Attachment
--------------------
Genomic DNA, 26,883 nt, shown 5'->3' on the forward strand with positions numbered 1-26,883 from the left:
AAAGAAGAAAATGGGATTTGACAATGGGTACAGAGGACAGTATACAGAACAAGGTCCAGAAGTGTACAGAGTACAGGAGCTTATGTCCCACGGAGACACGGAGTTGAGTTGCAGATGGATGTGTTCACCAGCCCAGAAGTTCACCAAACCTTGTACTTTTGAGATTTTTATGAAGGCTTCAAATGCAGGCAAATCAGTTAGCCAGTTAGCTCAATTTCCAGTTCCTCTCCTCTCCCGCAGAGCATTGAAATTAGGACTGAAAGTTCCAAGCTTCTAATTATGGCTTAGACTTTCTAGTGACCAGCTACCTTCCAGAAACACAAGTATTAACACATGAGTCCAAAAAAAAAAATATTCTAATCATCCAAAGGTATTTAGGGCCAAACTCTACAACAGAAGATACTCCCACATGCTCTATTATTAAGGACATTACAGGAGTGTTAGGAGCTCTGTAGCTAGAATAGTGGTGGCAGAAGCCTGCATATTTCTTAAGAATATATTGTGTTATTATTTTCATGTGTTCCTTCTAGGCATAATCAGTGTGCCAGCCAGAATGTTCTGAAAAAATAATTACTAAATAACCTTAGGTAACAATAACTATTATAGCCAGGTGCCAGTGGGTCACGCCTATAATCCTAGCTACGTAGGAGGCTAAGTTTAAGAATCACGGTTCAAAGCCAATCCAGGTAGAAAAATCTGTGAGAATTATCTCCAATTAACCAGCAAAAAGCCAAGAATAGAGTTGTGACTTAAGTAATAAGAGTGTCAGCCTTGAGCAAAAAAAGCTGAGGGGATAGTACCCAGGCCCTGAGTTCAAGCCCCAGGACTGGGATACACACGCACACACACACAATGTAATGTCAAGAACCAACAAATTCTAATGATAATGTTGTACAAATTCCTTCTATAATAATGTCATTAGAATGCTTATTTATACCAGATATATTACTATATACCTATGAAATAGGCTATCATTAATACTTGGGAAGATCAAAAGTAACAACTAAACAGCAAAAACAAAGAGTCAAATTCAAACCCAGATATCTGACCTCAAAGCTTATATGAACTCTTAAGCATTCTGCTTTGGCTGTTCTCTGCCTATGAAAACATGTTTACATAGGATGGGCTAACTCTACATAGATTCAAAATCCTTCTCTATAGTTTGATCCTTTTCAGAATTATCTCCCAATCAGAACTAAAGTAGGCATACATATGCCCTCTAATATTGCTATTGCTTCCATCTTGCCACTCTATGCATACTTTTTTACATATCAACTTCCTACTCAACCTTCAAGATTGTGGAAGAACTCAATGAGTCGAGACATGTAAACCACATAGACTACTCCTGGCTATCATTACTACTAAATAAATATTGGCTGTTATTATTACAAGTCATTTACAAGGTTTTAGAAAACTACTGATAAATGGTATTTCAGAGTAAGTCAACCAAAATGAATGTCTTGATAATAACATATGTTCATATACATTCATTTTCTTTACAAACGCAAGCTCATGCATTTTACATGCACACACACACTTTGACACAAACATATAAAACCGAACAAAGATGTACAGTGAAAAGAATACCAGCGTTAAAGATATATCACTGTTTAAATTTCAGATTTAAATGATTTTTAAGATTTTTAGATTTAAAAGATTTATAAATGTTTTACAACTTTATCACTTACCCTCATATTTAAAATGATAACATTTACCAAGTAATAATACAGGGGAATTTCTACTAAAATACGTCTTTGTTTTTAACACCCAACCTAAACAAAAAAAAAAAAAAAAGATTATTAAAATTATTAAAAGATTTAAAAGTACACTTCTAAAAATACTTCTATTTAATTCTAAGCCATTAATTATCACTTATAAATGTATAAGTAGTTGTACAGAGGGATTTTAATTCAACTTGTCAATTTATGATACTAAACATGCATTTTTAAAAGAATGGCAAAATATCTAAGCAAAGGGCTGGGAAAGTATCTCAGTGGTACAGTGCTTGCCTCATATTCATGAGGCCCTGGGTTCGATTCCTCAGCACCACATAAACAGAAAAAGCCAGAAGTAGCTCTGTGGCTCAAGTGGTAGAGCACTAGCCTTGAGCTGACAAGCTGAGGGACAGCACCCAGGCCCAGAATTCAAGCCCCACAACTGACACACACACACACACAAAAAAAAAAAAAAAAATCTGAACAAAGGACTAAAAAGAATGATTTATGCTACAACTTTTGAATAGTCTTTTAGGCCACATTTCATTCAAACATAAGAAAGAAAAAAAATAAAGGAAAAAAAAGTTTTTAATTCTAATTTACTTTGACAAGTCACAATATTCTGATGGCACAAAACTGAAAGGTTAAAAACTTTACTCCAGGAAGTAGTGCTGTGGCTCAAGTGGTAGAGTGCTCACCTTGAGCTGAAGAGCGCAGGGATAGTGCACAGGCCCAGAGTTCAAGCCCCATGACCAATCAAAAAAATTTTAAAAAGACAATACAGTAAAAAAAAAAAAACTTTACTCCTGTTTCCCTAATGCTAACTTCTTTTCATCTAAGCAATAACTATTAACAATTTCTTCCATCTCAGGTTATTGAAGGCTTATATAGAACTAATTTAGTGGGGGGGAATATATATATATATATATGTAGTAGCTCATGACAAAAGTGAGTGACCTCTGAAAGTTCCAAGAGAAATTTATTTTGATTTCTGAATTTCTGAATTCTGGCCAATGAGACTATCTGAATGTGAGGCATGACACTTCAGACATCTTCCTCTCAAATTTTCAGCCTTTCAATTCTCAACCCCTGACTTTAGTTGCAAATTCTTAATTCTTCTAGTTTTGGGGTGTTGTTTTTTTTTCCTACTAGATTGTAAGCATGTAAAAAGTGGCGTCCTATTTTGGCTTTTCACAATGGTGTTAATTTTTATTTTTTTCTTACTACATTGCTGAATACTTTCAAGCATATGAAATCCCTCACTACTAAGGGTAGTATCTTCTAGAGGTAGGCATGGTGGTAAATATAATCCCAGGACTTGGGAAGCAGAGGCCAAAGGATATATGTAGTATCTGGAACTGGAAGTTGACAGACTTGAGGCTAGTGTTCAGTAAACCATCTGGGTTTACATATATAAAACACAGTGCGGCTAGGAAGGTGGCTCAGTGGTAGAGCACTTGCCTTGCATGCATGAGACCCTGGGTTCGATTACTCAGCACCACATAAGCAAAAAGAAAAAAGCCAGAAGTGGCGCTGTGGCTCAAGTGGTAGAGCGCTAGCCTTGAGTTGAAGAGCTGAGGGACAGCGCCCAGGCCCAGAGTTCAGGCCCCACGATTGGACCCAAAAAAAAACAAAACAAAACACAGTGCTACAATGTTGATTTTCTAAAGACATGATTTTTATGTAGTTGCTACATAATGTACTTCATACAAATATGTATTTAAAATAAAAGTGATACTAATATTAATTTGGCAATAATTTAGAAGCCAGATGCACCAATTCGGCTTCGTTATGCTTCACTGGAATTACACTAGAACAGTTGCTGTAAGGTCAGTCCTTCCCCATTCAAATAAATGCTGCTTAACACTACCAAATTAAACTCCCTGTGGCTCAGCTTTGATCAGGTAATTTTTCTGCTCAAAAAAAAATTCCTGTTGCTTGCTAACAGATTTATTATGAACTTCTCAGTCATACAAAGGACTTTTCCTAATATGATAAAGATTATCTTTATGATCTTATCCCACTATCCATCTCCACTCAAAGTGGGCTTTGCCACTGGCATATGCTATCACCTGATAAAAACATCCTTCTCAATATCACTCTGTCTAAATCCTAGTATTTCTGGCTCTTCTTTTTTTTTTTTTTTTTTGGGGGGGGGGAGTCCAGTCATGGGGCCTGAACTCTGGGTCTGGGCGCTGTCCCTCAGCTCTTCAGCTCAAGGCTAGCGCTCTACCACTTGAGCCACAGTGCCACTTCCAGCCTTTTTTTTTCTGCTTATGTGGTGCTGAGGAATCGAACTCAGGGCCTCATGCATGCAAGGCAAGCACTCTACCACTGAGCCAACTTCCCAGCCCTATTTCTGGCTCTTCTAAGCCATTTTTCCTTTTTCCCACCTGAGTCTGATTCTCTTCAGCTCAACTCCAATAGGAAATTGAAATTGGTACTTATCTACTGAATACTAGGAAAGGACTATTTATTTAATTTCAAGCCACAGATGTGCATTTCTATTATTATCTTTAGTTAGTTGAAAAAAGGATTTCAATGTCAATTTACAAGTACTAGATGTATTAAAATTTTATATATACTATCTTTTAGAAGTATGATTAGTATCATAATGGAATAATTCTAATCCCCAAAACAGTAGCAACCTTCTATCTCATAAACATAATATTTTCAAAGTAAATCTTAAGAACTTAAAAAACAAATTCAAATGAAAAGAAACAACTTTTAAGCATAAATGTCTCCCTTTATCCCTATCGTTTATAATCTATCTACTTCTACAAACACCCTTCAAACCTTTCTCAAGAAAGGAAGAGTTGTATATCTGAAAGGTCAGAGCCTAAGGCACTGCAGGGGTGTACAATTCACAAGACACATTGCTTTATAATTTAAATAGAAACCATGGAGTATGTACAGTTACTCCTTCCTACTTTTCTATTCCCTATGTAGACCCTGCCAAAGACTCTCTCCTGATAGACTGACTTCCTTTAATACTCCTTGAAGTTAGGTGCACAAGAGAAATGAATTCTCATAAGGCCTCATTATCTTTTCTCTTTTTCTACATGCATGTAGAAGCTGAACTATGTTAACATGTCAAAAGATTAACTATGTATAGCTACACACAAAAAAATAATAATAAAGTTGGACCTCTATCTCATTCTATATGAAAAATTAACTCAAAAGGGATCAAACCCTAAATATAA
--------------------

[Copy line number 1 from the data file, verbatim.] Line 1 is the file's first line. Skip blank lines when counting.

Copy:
Genomic DNA, 26,883 nt, shown 5'->3' on the forward strand with positions numbered 1-26,883 from the left: